Magazine article The Spectator

Get Shorty

Magazine article The Spectator

Get Shorty

Article excerpt

Narcoland: The Mexican Drug Lords and their Godfathers by Anabel Hernandez Verso, £16.99, pp. 304, ISBN 9781781680735 It is by now surely beyond doubt that those governments committed to fighting the war on drugs - and on paper that's all of them - face a total rout. To understand the scale of the defeat, all you need to know is that Barack Obama and David Cameron have both been unable to deny that they were once users.

The US spends more than a billion dollars a year on international narcotics control and as a result, as a US official in Colombia once told me, has forced up the price of a gram of cocaine in New York by just a few dollars.

That must have put drugs beyond the reach of a few potential consumers. But it seems a very modest achievement for a government programme that has enjoyed such sustained, cross-party support for decades.

While the benefits of the war on drugs are hard to measure, the negative impacts are more obvious. Anabel Hernandez has both investigated and documented the corrosive effect of the illegal trade in Mexico, where violence related to the drugs industry has killed tens of thousands. She describes how small-time drugs producers and smugglers in the 1970s managed to become some of the richest people on earth, buying off policemen, military officers, senior civil servants and national-level politicians.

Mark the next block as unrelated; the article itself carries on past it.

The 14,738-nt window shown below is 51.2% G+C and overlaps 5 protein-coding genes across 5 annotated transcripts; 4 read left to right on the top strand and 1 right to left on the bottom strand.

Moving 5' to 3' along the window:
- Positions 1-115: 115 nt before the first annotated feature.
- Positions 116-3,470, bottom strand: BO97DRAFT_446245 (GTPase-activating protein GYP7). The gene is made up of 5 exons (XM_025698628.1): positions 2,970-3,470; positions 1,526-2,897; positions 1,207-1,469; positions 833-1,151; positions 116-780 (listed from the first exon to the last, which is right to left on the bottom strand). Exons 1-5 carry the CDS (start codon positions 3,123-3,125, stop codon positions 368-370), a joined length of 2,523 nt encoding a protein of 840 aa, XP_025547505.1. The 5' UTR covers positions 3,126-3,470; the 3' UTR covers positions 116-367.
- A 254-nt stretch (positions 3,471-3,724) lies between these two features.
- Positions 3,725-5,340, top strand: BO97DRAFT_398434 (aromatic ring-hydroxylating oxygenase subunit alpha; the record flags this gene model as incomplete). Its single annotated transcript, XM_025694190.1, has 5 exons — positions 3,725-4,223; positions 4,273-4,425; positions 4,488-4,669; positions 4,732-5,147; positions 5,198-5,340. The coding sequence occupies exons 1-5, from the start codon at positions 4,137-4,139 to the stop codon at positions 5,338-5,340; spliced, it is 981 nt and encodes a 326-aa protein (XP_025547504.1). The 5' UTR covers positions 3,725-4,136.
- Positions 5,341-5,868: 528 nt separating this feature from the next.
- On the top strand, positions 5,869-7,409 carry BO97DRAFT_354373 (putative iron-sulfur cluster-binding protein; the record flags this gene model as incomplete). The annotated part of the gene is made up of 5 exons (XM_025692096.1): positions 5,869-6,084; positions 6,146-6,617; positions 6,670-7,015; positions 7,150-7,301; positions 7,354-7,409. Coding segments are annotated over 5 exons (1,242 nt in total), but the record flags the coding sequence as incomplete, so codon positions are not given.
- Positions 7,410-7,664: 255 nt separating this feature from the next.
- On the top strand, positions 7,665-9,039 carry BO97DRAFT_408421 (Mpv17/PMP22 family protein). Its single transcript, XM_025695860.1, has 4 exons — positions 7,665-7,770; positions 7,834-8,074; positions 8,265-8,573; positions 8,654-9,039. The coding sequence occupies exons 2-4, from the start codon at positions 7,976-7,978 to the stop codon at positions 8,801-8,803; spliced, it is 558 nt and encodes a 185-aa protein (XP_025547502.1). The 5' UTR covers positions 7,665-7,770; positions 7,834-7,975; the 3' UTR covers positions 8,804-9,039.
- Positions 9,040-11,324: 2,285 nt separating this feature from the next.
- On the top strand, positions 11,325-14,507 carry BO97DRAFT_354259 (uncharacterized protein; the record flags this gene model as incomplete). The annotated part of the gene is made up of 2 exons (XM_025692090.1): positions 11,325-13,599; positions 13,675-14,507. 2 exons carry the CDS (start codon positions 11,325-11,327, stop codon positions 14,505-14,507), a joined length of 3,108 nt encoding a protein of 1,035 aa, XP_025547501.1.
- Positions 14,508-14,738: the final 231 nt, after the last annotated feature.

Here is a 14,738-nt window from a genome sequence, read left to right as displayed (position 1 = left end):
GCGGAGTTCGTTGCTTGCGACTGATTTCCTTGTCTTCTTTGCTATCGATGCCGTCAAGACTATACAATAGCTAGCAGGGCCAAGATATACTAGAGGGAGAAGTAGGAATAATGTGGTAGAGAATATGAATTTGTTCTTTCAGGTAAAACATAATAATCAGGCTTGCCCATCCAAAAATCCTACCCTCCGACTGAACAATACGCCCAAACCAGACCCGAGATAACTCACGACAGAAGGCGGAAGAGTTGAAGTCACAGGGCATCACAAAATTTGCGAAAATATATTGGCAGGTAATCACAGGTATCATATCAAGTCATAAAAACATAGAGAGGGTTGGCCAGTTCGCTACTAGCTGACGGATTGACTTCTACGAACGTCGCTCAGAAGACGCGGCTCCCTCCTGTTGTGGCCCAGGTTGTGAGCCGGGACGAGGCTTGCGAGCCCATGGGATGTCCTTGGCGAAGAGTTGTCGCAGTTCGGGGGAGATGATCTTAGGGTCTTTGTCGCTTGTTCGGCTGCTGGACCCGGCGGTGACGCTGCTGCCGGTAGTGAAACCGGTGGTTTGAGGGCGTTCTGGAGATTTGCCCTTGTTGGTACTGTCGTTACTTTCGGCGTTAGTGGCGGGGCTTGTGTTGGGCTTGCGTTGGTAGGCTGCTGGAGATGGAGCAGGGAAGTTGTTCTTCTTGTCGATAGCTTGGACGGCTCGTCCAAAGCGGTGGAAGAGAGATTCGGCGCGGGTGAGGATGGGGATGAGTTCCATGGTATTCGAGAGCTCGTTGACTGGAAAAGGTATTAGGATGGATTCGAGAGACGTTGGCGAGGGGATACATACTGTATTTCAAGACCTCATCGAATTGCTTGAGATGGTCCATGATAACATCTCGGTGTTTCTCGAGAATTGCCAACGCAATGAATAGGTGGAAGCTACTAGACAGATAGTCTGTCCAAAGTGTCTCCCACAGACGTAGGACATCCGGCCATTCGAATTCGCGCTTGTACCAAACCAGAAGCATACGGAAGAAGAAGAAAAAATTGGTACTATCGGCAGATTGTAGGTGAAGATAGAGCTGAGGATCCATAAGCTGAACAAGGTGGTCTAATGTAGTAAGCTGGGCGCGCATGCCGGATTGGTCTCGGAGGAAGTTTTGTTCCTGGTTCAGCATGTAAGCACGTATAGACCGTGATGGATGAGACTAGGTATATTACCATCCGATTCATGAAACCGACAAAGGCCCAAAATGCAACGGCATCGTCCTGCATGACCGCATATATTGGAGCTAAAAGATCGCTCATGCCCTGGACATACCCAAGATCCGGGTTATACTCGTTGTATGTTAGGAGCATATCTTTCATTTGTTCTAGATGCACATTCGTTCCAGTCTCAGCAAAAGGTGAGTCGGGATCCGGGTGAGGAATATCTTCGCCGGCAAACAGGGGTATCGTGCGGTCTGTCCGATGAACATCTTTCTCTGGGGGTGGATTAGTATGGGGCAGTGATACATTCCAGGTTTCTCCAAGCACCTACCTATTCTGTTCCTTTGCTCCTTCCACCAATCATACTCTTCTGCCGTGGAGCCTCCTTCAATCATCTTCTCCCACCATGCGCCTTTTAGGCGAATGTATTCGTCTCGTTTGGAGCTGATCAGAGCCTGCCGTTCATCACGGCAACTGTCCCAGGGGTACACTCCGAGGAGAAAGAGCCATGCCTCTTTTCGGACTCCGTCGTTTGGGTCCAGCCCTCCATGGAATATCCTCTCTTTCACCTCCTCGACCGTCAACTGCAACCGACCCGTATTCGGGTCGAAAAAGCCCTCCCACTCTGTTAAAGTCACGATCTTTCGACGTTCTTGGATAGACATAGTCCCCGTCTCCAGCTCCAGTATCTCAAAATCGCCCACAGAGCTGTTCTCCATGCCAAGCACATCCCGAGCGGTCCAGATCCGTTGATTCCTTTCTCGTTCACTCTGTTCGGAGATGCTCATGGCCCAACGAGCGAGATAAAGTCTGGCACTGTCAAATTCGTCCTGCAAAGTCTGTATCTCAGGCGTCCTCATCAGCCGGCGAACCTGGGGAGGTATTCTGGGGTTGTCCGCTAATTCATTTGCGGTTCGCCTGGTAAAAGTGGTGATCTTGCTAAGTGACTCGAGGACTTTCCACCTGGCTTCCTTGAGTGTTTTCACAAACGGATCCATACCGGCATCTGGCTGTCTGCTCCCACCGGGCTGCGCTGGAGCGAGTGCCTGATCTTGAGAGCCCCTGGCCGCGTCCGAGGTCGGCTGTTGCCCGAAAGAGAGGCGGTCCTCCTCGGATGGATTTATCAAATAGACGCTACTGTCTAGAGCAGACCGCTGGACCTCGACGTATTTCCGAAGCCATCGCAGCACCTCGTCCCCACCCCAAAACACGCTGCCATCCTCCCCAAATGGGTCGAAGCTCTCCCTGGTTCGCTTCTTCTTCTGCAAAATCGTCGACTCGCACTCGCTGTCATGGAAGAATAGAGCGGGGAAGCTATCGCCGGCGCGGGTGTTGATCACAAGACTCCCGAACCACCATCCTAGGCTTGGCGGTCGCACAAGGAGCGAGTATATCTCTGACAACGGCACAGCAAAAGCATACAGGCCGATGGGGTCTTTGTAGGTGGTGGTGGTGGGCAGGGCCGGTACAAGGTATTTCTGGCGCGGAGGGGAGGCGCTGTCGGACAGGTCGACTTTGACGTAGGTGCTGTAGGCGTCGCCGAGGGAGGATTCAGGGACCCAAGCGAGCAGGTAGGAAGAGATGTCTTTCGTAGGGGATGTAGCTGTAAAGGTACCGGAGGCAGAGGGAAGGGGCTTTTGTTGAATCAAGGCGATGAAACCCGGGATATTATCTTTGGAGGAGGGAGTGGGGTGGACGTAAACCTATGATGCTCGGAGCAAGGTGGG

Whole governmental institutions in Mexico have become so closely entwined with the producers that it's impossible to tell whose side officials are on. National heroes, decorated for challenging the producers, turn out to be villains, and politicians claiming to be on the side of law are revealed to be little more than employees of the cartels.

Much of Narcoland deals with the biggest boss of them all, Joaquin El Chapo ('Shorty') Guzman Loera, once listed by Forbes as the world's 55th most powerful man. The largely uneducated eldest son of a violent father, Guzman's power has matched that of successive Mexican presidents, some of whom he apparently bribed into submission.

In charting Guzman's ascent, Hernandez describes hair-raising set pieces such as the gathering Guzman convened in 2001 to bring together more than 25 heavily armed and distinctly edgy drugs barons in the city of Cuernavaca. …

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